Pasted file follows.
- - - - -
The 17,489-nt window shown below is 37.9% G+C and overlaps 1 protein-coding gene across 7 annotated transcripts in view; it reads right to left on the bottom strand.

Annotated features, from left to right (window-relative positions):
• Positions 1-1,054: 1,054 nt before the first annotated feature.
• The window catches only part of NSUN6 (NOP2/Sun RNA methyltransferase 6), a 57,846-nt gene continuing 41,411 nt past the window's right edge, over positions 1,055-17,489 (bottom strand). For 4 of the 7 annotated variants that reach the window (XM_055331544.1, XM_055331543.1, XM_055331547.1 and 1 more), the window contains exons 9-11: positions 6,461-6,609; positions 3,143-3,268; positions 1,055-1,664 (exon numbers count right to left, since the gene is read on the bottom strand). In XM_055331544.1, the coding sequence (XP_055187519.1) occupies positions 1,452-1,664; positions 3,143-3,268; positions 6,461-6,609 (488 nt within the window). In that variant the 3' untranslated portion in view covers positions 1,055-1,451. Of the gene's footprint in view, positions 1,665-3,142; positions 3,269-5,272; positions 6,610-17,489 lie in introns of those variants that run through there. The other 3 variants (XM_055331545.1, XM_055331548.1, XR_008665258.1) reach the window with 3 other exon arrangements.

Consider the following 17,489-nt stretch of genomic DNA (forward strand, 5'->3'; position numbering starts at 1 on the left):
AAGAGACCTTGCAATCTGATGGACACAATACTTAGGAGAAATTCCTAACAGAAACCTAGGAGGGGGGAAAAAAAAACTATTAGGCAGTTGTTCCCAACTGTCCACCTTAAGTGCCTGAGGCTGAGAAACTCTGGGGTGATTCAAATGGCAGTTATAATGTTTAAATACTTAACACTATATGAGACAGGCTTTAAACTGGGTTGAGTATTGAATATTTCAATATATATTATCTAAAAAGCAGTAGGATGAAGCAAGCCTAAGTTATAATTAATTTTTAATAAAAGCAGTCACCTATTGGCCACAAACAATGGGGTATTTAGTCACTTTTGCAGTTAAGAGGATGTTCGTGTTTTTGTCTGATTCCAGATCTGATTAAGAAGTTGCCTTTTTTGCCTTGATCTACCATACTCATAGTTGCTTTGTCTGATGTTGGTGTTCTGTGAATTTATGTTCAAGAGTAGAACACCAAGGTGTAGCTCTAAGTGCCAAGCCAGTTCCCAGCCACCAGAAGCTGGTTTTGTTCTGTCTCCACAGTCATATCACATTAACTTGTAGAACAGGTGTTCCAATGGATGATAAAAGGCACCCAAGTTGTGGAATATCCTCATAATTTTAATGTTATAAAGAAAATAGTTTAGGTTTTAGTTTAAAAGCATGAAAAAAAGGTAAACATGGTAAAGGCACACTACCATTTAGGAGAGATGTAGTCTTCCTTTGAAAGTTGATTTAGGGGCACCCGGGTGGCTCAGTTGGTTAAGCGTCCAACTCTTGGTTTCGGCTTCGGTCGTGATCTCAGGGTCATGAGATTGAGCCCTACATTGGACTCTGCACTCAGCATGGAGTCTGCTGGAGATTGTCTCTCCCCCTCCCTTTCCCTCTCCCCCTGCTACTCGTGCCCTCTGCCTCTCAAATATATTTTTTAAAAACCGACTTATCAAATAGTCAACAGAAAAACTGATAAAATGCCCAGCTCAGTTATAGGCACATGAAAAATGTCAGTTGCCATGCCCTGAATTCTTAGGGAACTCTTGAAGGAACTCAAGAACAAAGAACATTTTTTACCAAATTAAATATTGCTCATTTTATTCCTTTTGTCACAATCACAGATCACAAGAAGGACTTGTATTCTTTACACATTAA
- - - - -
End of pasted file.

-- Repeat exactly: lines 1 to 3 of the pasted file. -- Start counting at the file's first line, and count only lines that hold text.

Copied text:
The 17,489-nt window shown below is 37.9% G+C and overlaps 1 protein-coding gene across 7 annotated transcripts in view; it reads right to left on the bottom strand.

Annotated features, from left to right (window-relative positions):
• Positions 1-1,054: 1,054 nt before the first annotated feature.